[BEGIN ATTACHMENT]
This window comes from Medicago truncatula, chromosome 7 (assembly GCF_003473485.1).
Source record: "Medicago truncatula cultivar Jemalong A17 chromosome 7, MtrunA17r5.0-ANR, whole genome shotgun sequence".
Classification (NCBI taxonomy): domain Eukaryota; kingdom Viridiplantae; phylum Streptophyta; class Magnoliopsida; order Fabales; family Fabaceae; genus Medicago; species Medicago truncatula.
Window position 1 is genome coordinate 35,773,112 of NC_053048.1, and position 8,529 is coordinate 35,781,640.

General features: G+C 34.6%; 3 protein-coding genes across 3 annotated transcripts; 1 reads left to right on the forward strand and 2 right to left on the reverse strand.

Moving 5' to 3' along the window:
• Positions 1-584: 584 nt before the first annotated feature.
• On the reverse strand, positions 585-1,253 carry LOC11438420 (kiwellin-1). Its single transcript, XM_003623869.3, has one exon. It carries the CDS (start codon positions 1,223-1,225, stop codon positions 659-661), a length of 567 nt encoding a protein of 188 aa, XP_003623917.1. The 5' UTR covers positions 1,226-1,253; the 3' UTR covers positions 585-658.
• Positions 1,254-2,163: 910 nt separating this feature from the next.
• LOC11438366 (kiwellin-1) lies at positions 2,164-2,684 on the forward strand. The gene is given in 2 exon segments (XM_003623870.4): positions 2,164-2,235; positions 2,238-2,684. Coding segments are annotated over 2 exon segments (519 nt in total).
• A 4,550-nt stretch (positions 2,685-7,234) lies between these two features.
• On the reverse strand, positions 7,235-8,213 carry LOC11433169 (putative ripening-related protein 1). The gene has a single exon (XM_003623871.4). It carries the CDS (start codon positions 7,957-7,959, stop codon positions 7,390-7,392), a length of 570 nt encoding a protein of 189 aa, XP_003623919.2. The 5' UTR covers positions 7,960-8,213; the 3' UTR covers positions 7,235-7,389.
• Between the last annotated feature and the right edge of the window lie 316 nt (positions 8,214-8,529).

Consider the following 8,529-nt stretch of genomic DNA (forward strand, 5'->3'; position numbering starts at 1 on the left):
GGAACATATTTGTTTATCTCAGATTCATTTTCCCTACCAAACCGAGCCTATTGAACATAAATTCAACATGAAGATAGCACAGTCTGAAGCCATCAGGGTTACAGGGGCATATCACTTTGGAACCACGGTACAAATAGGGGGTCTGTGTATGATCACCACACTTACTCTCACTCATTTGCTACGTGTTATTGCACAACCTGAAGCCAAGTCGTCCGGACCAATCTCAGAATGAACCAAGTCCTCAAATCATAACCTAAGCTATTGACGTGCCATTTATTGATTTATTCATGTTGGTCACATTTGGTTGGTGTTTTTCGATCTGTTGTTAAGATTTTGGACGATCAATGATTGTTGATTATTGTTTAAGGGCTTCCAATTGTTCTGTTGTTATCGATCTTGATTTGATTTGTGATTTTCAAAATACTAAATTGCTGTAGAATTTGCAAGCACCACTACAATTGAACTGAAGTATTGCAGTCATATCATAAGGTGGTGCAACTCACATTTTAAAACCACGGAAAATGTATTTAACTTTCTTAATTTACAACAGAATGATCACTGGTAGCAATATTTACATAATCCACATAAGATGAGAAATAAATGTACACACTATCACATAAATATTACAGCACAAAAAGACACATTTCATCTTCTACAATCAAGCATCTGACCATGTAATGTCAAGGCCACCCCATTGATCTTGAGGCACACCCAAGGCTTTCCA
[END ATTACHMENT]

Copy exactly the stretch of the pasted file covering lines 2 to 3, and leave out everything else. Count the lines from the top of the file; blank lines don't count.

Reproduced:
Source record: "Medicago truncatula cultivar Jemalong A17 chromosome 7, MtrunA17r5.0-ANR, whole genome shotgun sequence".
Classification (NCBI taxonomy): domain Eukaryota; kingdom Viridiplantae; phylum Streptophyta; class Magnoliopsida; order Fabales; family Fabaceae; genus Medicago; species Medicago truncatula.